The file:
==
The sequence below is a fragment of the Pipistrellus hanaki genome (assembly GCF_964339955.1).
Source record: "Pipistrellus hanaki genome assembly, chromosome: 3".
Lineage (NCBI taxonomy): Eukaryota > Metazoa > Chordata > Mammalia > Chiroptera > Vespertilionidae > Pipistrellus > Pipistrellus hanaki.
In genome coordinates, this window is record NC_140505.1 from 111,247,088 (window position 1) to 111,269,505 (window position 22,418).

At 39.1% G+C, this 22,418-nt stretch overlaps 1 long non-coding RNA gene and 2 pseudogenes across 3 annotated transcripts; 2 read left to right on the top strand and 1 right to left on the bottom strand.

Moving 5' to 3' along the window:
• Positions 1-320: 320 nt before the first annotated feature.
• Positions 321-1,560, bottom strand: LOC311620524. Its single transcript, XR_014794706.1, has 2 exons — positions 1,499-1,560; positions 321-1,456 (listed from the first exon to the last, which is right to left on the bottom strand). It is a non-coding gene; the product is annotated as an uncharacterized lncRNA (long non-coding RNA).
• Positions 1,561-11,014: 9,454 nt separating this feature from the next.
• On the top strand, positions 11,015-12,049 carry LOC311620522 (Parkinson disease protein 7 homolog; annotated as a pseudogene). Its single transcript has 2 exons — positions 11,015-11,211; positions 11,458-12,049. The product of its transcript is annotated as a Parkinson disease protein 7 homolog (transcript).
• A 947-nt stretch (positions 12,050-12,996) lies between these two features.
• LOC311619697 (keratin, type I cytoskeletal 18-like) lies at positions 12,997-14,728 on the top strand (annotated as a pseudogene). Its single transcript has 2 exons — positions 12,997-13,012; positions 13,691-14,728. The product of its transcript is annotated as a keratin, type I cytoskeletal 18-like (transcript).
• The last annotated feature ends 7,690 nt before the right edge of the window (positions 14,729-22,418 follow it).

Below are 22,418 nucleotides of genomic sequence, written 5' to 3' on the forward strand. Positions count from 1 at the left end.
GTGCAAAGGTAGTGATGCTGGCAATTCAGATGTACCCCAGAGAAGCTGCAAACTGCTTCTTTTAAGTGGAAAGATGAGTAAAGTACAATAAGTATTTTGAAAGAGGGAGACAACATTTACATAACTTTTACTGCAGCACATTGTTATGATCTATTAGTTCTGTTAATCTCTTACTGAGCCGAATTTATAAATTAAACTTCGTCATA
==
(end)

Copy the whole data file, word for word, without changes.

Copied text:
The sequence below is a fragment of the Pipistrellus hanaki genome (assembly GCF_964339955.1).
Source record: "Pipistrellus hanaki genome assembly, chromosome: 3".
Lineage (NCBI taxonomy): Eukaryota > Metazoa > Chordata > Mammalia > Chiroptera > Vespertilionidae > Pipistrellus > Pipistrellus hanaki.
In genome coordinates, this window is record NC_140505.1 from 111,247,088 (window position 1) to 111,269,505 (window position 22,418).

At 39.1% G+C, this 22,418-nt stretch overlaps 1 long non-coding RNA gene and 2 pseudogenes across 3 annotated transcripts; 2 read left to right on the top strand and 1 right to left on the bottom strand.

Moving 5' to 3' along the window:
• Positions 1-320: 320 nt before the first annotated feature.
• Positions 321-1,560, bottom strand: LOC311620524. Its single transcript, XR_014794706.1, has 2 exons — positions 1,499-1,560; positions 321-1,456 (listed from the first exon to the last, which is right to left on the bottom strand). It is a non-coding gene; the product is annotated as an uncharacterized lncRNA (long non-coding RNA).
• Positions 1,561-11,014: 9,454 nt separating this feature from the next.
• On the top strand, positions 11,015-12,049 carry LOC311620522 (Parkinson disease protein 7 homolog; annotated as a pseudogene). Its single transcript has 2 exons — positions 11,015-11,211; positions 11,458-12,049. The product of its transcript is annotated as a Parkinson disease protein 7 homolog (transcript).
• A 947-nt stretch (positions 12,050-12,996) lies between these two features.
• LOC311619697 (keratin, type I cytoskeletal 18-like) lies at positions 12,997-14,728 on the top strand (annotated as a pseudogene). Its single transcript has 2 exons — positions 12,997-13,012; positions 13,691-14,728. The product of its transcript is annotated as a keratin, type I cytoskeletal 18-like (transcript).
• The last annotated feature ends 7,690 nt before the right edge of the window (positions 14,729-22,418 follow it).

Below are 22,418 nucleotides of genomic sequence, written 5' to 3' on the forward strand. Positions count from 1 at the left end.
GTGCAAAGGTAGTGATGCTGGCAATTCAGATGTACCCCAGAGAAGCTGCAAACTGCTTCTTTTAAGTGGAAAGATGAGTAAAGTACAATAAGTATTTTGAAAGAGGGAGACAACATTTACATAACTTTTACTGCAGCACATTGTTATGATCTATTAGTTCTGTTAATCTCTTACTGAGCCGAATTTATAAATTAAACTTCGTCATA